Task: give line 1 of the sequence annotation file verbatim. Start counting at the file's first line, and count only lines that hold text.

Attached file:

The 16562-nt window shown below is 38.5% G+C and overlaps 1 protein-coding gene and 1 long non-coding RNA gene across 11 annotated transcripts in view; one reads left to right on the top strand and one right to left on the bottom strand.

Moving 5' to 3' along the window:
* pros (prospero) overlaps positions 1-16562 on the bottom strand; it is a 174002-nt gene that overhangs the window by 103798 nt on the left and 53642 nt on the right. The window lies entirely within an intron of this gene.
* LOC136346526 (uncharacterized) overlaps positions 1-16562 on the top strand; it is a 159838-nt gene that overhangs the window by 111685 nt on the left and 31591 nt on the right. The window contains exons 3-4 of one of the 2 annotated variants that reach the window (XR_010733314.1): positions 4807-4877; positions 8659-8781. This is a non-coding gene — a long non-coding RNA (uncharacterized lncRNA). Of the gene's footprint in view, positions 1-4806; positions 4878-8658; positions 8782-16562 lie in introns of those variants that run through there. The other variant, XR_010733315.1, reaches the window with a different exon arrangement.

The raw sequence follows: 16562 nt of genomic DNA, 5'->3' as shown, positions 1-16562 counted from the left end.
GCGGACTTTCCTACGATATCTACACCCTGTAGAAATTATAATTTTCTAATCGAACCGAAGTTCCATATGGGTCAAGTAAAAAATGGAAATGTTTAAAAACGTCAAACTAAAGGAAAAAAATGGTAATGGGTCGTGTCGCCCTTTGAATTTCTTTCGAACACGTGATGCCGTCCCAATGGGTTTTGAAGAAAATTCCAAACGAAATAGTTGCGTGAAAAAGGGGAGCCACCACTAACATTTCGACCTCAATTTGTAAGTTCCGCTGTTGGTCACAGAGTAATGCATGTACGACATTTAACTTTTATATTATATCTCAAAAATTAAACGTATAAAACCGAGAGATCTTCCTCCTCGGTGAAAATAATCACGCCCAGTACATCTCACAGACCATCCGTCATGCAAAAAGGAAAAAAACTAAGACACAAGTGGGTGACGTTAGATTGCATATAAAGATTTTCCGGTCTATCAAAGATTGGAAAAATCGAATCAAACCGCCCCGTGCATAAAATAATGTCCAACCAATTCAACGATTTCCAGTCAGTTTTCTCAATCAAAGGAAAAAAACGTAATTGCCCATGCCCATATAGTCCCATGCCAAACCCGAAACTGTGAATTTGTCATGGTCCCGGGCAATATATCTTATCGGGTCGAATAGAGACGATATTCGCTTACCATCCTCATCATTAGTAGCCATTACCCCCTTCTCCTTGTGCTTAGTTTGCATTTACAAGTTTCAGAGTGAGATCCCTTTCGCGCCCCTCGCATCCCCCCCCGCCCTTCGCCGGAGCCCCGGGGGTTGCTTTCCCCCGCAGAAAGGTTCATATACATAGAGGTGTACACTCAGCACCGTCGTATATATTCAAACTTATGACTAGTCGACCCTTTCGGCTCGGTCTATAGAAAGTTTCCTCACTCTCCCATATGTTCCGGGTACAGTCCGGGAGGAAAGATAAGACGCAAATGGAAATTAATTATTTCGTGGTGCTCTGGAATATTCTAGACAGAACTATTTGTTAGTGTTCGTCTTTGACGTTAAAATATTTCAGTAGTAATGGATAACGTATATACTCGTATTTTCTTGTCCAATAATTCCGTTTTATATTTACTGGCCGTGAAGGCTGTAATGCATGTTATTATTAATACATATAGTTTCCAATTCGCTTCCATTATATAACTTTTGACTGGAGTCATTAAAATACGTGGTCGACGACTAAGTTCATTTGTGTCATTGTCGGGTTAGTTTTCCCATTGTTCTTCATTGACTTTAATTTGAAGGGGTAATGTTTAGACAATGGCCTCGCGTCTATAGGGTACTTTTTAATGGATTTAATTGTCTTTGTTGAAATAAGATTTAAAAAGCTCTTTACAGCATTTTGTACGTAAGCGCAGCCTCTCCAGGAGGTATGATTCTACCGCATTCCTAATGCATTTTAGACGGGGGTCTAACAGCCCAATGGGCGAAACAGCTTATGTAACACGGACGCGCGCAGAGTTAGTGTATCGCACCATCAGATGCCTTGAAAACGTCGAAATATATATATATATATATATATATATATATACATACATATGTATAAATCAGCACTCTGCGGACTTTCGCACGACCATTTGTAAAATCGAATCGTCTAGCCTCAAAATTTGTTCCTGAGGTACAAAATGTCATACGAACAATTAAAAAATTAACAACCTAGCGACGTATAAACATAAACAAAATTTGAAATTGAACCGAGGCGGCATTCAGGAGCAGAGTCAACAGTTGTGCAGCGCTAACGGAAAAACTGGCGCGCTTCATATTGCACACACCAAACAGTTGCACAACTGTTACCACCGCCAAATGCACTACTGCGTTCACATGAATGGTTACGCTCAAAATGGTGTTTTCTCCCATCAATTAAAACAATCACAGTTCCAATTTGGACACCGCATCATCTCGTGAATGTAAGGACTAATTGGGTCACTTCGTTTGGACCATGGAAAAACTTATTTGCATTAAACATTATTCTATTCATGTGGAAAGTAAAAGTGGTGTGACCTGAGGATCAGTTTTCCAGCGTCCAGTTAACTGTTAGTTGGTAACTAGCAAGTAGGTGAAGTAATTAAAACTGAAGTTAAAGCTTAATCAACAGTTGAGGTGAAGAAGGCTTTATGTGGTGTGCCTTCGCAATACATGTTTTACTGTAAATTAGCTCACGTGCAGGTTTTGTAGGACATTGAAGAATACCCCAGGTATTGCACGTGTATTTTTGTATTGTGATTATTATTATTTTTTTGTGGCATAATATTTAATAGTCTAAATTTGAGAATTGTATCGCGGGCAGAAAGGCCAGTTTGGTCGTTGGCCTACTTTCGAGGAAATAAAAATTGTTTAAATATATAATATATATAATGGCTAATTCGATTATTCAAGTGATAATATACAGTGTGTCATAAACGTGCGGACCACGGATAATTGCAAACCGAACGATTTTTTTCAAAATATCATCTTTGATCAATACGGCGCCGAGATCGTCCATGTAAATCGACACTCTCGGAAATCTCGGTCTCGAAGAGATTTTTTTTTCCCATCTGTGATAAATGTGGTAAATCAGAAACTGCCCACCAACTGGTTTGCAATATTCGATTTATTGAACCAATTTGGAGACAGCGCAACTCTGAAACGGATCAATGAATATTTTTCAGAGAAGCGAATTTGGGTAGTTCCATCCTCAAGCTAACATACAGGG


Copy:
The 16562-nt window shown below is 38.5% G+C and overlaps 1 protein-coding gene and 1 long non-coding RNA gene across 11 annotated transcripts in view; one reads left to right on the top strand and one right to left on the bottom strand.